Guided meditation, a form of seed meditation, is common in the practice of Yoga to facilitate relaxation. This involves a tutor talking through a series of actions to steer the participant in a particular direction. One example of this is a body scan, where the mind is directed to focus on the body’s natural flow of energy as it passes through the body.
Tools of Meditation
Meditation can be supported using various means to achieve a greater sense of concentration and focus allowing irrelevant thoughts to be surrendered. Specific practices for doing so include:
Gazing: The method of gazing involves maintaining eye contact with an object such as a candle flame or flower for a sustained period. Full focus is given on the object throughout the meditation to try and subdue the minds chatter.
Breath: To achieve focus and bring the minds focus inwardly the breath is commonly used as a focal point. Observation of the breath, be it the number of breaths, the length/depth of the breath, or the area of the body which is inhaling/exhaling can improve concentration and awareness of both the body and mind.
Visualisation: Visualisation is used in a similar method to gazing but instead of the focus being a tangible object the mind is used to create the scenario. Concentration is then placed on visualised image.
Mantras: A mantra is a word or a phrase that is spoken internally or externally in a repetitive manner. One of the most recognisable mantras performed in meditation is Om. Om mantra is used to signify every sound that can be uttered.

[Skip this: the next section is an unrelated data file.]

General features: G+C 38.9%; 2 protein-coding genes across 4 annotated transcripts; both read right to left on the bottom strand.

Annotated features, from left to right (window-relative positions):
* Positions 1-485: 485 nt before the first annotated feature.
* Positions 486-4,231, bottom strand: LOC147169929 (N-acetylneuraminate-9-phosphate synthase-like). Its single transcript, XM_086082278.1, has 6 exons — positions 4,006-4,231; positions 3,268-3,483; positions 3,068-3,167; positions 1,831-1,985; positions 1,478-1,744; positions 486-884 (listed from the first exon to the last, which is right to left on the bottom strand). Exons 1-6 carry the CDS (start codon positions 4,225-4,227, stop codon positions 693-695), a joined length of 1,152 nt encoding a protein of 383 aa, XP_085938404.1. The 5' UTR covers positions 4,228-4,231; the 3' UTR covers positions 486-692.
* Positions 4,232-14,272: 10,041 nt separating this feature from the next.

Postures for meditation
Meditation can be performed in various postures and it is always recommended to practice in the position you find most comfortable. The lotus asana is commonly used by individuals who have practiced meditation and yoga for a considerable period and are sufficiently conditioned that they can hold this posture for a lengthy duration.
For those just starting out it may be advisable to just find a comfortable seated position if possible or even potentially lying. However, due to the tendency for participants to fall asleep while lying it may be more appropriate to perform in a seated unless this is performed post Yoga practice when relaxation is the goal.
When Should You Meditate?
There is no set time or place that you should practice meditation. However, the optimal time for the practice would be at a time when you can focus all your mental energy on the process. If your mind is distracted, or you are likely to be interrupted then it would be more beneficial to wait to a quieter moment.
How can you start meditating?
If you’re just starting meditation it may be useful to download a specific meditation app such as Headspace or Calm which due to their make it simple interface make it easy to get started. These platforms will enable you to focus on a goal unique to you and guide you through the initial process.
Furthermore, meditation is often practiced within Yoga sessions and in recent times there has been a significant rise in the number of specific meditation classes which individuals of all levels of experience can join.
In conclusion, meditation might not work for you. You might not enjoy the experience and find it ineffective in helping progress towards your goals. However, the principles or non-judgement, awareness and the removal of ego and status are vey much in line with our core beliefs at musclemary. It is for this reason and the benefits that we have received from performing meditation that we believe that it may be useful for others to try.